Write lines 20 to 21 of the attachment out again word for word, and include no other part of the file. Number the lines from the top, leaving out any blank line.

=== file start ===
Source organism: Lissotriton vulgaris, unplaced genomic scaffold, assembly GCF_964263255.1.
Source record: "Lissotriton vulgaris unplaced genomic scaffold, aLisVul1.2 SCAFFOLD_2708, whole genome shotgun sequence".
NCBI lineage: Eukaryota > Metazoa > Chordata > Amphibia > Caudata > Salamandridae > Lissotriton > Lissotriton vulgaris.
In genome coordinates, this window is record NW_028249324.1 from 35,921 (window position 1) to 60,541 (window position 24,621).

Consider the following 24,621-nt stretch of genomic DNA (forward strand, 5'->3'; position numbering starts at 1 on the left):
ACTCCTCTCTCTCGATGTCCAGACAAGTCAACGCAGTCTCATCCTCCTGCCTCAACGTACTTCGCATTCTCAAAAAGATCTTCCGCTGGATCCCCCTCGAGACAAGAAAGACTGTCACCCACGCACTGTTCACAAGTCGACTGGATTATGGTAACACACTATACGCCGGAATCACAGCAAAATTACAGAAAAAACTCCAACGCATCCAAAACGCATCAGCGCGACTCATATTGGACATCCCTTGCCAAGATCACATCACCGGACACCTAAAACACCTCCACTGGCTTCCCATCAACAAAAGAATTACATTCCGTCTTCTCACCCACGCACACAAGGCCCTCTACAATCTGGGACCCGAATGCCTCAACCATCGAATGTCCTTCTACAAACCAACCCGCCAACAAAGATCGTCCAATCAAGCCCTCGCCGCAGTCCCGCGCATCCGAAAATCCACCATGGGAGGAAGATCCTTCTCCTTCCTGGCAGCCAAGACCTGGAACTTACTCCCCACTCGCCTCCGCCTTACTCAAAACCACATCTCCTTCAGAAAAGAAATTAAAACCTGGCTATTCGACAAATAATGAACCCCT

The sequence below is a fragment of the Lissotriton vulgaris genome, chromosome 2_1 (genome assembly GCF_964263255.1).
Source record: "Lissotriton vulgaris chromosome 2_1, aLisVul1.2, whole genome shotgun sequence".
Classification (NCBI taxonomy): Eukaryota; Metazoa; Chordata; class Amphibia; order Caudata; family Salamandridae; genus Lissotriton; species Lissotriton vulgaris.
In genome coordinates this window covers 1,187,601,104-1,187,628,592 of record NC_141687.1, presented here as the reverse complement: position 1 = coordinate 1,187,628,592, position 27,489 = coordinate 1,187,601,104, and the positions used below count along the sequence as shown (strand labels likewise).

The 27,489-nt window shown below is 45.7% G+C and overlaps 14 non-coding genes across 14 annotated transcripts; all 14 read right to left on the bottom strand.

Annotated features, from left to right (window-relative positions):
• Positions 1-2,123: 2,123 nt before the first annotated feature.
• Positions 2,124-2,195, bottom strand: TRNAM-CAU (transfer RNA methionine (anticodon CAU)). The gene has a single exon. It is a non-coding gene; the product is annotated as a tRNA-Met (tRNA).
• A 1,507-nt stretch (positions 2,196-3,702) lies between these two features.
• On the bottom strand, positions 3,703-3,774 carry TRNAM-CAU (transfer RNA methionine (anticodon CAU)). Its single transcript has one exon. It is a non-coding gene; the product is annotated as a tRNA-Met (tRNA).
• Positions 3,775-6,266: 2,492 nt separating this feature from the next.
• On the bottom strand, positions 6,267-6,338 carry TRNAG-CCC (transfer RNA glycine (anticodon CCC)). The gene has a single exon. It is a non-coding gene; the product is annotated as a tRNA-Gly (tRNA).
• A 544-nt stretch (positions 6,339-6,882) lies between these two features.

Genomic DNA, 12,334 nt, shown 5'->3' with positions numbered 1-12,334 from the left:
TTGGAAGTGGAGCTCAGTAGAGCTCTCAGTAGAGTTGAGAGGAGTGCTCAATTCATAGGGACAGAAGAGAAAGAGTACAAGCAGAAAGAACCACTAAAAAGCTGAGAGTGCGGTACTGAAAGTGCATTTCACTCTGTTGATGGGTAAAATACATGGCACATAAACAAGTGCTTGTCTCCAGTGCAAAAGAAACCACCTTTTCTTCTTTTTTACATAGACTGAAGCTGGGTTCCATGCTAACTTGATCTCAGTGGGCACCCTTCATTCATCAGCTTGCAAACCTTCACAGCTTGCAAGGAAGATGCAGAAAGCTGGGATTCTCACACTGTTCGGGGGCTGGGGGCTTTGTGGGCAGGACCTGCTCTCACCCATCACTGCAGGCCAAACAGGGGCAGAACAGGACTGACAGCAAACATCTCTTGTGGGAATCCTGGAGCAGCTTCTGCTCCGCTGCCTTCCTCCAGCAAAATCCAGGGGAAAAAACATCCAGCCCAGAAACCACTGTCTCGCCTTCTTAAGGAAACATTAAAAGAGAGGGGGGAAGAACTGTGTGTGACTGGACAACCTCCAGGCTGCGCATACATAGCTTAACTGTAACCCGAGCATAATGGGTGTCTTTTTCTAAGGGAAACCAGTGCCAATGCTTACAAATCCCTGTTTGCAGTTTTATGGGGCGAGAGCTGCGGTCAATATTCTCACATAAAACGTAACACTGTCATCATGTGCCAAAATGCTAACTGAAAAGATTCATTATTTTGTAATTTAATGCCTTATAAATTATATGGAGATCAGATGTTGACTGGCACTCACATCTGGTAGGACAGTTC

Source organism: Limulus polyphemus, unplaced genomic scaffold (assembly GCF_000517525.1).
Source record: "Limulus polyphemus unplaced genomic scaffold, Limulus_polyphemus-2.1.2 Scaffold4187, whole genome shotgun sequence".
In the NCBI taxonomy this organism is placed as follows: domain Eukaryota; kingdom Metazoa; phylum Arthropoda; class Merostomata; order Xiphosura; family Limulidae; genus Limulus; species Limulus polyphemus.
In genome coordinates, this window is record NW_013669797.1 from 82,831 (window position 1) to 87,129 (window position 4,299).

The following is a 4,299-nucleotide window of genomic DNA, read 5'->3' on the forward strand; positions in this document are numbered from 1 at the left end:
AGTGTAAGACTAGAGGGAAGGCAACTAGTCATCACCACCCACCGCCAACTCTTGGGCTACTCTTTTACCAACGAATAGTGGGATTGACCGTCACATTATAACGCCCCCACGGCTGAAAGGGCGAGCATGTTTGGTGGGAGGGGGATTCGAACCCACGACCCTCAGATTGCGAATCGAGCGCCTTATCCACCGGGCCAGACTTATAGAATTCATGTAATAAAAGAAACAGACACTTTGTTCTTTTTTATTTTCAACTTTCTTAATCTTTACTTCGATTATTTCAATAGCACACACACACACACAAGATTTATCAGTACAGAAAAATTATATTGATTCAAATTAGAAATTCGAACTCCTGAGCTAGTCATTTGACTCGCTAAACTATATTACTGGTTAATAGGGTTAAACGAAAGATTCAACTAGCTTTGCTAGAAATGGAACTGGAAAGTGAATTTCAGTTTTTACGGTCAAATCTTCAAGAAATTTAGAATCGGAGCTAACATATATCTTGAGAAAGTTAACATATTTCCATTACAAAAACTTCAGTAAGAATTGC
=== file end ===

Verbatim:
Genomic DNA, 12,334 nt, shown 5'->3' with positions numbered 1-12,334 from the left:
TTGGAAGTGGAGCTCAGTAGAGCTCTCAGTAGAGTTGAGAGGAGTGCTCAATTCATAGGGACAGAAGAGAAAGAGTACAAGCAGAAAGAACCACTAAAAAGCTGAGAGTGCGGTACTGAAAGTGCATTTCACTCTGTTGATGGGTAAAATACATGGCACATAAACAAGTGCTTGTCTCCAGTGCAAAAGAAACCACCTTTTCTTCTTTTTTACATAGACTGAAGCTGGGTTCCATGCTAACTTGATCTCAGTGGGCACCCTTCATTCATCAGCTTGCAAACCTTCACAGCTTGCAAGGAAGATGCAGAAAGCTGGGATTCTCACACTGTTCGGGGGCTGGGGGCTTTGTGGGCAGGACCTGCTCTCACCCATCACTGCAGGCCAAACAGGGGCAGAACAGGACTGACAGCAAACATCTCTTGTGGGAATCCTGGAGCAGCTTCTGCTCCGCTGCCTTCCTCCAGCAAAATCCAGGGGAAAAAACATCCAGCCCAGAAACCACTGTCTCGCCTTCTTAAGGAAACATTAAAAGAGAGGGGGGAAGAACTGTGTGTGACTGGACAACCTCCAGGCTGCGCATACATAGCTTAACTGTAACCCGAGCATAATGGGTGTCTTTTTCTAAGGGAAACCAGTGCCAATGCTTACAAATCCCTGTTTGCAGTTTTATGGGGCGAGAGCTGCGGTCAATATTCTCACATAAAACGTAACACTGTCATCATGTGCCAAAATGCTAACTGAAAAGATTCATTATTTTGTAATTTAATGCCTTATAAATTATATGGAGATCAGATGTTGACTGGCACTCACATCTGGTAGGACAGTTC